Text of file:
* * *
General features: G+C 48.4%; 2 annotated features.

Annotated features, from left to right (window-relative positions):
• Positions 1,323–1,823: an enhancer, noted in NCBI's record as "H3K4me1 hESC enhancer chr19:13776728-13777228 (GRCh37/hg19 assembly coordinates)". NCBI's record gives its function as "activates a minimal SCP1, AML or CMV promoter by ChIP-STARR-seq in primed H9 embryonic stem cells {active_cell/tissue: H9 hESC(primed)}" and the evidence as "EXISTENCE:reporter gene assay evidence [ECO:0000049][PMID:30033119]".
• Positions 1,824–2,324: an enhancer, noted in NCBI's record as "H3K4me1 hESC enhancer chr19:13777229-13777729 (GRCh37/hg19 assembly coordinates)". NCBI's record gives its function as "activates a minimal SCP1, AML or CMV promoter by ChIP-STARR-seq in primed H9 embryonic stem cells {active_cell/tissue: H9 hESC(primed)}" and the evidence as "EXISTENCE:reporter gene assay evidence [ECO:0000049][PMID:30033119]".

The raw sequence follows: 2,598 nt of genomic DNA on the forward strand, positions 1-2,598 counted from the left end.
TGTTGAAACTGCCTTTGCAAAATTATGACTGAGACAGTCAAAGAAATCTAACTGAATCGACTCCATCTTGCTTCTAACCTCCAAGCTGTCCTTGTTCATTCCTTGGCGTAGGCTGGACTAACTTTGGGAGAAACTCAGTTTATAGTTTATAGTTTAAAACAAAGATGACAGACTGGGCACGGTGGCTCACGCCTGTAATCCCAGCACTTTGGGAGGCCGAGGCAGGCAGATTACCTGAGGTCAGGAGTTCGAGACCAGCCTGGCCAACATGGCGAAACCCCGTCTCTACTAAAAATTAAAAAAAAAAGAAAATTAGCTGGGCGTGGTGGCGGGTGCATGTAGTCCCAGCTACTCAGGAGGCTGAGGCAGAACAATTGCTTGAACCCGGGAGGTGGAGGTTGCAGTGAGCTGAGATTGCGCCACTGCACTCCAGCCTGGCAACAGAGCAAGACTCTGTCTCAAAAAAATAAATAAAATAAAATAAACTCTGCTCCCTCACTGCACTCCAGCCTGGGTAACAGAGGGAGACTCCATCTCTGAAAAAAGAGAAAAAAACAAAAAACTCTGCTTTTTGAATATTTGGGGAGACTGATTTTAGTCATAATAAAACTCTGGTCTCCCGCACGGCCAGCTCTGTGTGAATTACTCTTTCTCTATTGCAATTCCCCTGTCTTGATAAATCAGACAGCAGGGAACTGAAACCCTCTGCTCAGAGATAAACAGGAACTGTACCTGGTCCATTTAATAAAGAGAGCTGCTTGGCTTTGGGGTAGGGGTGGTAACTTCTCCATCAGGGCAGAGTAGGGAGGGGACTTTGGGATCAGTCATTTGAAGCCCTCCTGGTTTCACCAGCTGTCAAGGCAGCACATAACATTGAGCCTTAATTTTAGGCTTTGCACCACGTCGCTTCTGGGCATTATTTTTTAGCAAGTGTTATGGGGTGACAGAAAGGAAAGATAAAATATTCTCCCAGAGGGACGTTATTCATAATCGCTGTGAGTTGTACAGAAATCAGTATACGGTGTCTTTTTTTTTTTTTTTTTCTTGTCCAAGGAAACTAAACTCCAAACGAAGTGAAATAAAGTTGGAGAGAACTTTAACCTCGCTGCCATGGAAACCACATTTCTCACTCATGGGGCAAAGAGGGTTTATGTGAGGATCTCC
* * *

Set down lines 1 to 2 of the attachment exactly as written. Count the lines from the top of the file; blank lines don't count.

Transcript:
General features: G+C 48.4%; 2 annotated features.

Annotated features, from left to right (window-relative positions):